Now if you'll excuse me, I need to go investigate CSAs. I haven't belonged to one since Mister Man was a baby, but I'm feeling inspired. A little freaked out and overwhelmed, but I'm oddly ok with that. I know I can't do everything, and I don't expect that of myself. On that note, not everyone has the same opinions and beliefs about their food, and that's ok, too. Where do you fall on the organic train?


In the interest of full disclosure, this post was inspired by the February From Left To Write book club selection "Animal, Vegetable, Miracle" by Barbara Kingsolver. I received a copy of this book for review purposes, but unlike other book clubs, we write a post inspired by the book rather than a review of the book. All opinions are my own, as always, and I received no compensation.

10 comments:

Brenda Bartella Peterson February 20, 2012 at 2:19 PM  

Kudos to you, Michelle, for doing the research and feeding your family healthy food! I regret that our nation has reached a point at which we have to work harder and spend more to feed our family healthy food.

Hyacynth February 20, 2012 at 2:25 PM  

Farmer Nick's LLC out of Hebron, I think? He's got lots of good quality meat raised the right way. We got a cow this past fall = such a good decision.

The Stockwells - Jeff, Sarah, Tom and Guinness February 20, 2012 at 3:36 PM  

Try Lasater - www.lgbeef.com. That's who we use. Yes, we do a local pickup because they are local to us, but, they do also ship and it might be much cheaper than your $13 a pound. It works out for us around $5 a pound for a mixed batch of roasts, steaks and ground beef. It's definitely a more beefy flavor but I feel less guilty eating more red meat because it's grass fed.

The Stockwells - Jeff, Sarah, Tom and Guinness February 20, 2012 at 3:38 PM  

Oh - Farmer Nick's is Nick Janovski yes? My hubby went to high school with him. Want me to ask what the deal is? Small world huh?

Tami February 20, 2012 at 3:49 PM  

I get my meat from a local farmer who delivers. You have to buy in bulk though. But the meat is awesome and healthy too!

Cris Goode February 20, 2012 at 4:31 PM  

Have you tried Market Maker? I know folks use it in Indiana and it looks like IL has one too: http://www.marketmaker.uiuc.edu/

I think it is great you are reaching out to find a farmer. We used to source beef and pork, but now I purchase at the store b/c we liked some cuts a lot more than others, so for us it is more economical at the store to get exactly what we want.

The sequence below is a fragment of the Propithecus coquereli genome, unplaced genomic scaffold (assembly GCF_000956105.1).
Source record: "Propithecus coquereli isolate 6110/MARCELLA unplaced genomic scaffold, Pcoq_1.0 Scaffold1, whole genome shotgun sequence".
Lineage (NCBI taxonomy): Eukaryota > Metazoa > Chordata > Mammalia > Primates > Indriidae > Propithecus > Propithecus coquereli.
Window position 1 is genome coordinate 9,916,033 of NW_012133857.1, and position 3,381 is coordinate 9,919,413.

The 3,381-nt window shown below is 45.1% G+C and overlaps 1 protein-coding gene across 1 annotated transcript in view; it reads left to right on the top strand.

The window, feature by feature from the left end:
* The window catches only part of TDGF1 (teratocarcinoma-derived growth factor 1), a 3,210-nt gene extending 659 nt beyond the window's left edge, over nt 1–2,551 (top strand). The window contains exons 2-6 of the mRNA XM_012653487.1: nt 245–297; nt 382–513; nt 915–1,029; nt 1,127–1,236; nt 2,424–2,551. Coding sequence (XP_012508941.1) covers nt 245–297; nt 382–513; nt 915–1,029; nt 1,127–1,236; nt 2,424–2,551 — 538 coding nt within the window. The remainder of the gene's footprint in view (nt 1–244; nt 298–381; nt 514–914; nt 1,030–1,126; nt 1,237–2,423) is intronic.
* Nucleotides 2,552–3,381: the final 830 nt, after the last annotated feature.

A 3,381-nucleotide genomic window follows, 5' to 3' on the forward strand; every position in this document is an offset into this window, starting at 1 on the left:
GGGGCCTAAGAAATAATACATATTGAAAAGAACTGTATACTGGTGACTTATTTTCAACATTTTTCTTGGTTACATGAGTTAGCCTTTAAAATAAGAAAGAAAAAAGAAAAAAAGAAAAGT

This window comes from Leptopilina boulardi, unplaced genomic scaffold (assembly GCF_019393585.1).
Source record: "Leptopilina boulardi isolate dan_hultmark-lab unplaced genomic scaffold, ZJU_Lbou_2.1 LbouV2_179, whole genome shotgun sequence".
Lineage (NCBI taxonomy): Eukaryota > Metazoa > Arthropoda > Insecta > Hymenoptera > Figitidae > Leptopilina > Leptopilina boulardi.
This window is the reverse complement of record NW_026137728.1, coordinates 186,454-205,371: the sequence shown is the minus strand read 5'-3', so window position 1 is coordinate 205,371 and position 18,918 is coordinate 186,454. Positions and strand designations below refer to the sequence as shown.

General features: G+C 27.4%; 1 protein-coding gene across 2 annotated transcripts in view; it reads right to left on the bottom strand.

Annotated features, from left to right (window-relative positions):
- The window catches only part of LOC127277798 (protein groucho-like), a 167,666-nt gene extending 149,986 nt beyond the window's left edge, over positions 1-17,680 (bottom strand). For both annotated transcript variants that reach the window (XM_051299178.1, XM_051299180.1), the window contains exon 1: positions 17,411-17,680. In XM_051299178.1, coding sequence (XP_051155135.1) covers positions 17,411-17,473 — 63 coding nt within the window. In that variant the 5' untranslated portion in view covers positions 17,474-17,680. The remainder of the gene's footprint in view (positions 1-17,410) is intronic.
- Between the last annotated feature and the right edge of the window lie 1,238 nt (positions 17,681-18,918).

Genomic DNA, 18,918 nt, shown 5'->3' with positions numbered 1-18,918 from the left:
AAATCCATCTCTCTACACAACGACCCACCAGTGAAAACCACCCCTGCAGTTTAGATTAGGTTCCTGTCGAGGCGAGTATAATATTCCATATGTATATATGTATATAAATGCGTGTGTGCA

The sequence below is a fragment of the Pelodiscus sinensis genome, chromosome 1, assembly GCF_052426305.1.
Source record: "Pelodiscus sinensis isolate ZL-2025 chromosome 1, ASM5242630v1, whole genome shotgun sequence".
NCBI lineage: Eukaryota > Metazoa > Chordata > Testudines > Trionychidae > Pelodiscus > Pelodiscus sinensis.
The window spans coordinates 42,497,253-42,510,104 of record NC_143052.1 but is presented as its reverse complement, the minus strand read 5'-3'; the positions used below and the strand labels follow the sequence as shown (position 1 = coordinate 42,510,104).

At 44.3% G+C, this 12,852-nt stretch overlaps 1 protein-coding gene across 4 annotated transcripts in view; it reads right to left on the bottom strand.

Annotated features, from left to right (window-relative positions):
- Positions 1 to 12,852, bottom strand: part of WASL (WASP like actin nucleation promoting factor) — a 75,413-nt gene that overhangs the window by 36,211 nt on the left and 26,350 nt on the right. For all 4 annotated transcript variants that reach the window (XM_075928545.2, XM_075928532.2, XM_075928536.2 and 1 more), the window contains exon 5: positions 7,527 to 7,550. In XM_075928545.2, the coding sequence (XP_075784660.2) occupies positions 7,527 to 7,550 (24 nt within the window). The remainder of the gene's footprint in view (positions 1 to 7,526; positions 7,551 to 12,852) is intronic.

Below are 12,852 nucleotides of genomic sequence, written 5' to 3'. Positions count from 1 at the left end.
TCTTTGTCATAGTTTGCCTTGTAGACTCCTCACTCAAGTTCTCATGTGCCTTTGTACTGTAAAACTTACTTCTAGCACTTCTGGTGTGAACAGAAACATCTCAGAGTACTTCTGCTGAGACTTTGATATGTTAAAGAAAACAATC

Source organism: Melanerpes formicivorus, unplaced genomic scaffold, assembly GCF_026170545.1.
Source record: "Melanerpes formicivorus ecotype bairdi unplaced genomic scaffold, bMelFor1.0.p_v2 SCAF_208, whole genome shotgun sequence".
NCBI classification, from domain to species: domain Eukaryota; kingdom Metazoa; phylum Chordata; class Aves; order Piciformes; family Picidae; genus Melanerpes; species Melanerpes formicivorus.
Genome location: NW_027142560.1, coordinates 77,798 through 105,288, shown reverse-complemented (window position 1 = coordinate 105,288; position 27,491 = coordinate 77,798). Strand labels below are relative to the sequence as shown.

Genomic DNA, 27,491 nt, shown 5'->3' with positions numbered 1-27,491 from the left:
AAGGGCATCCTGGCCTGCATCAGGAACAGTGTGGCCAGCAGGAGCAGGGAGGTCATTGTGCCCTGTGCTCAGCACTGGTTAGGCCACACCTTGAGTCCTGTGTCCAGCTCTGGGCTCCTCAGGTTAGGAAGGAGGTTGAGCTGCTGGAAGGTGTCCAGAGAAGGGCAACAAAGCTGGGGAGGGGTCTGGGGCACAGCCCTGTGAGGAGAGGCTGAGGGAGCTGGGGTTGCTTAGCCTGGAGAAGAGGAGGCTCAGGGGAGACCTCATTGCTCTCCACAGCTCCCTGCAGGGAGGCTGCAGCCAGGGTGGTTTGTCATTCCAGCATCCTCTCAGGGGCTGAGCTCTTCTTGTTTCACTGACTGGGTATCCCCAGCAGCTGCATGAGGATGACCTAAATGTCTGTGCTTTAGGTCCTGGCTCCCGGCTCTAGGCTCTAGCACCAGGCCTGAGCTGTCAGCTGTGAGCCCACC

As for puberty, I read in the Times a while back that at least for girls that studies are attributing it to the 100lb mark and the increase in childhood obesity... which goes back to diet.

Thien-Kim aka Kim February 21, 2012 at 12:46 AM  

I dream of the funds and freezer space to buy a quarter of a cow or pig. I'm so glad you were able to find some possibilities.

Sandra February 21, 2012 at 10:09 AM  

When my First Precious came along, I went organic on milk, cheese, yogurt, and many other fruits and vegetables. Unfortunately, by the Second Precious, I stopped because of our very tight financial situation. However, like you said, if you *had* to buy organic rice milk for Little Miss for her health, what really is the difference? It IS for health reasons! You've inspired me to do this again for my Precious Ones. (I've recently decided to never buy microwave popcorn anymore due to the health hazards, and we are now popping whole kernels for better price and health. That's a good start, right?)

Lisa Hanneman February 21, 2012 at 8:19 PM  

You and I are on the same page. I have bought organic milk since my first was born and realized it wasn't a choice, so I don't even glance at the price of the conventional. I've just got a better understanding of where to get it the least expensive...
Thanks for sharing this site! We're all organic meats and mostly organic produce, so I'm always looking for resources to make it easier and cheaper. The more local, the better. Let me know what you find!

Pat February 25, 2012 at 11:34 AM  

You are a very good, conscientious mom and wife. My husband only let(s) me buy food that is the cheapest, so no organic for us. I have at least convinced him that brown rice is better for you than white rice. And now I'm hearing that almost all brown rice has a trace of naturally-occurring arsenic (from the soil) in its outer coating. Yikes! But I still won't buy white rice.

I'm always glad to hear there are health-conscious parents out there. There is such a big childhood obesity problem in our country...wish more parents would be health-conscious!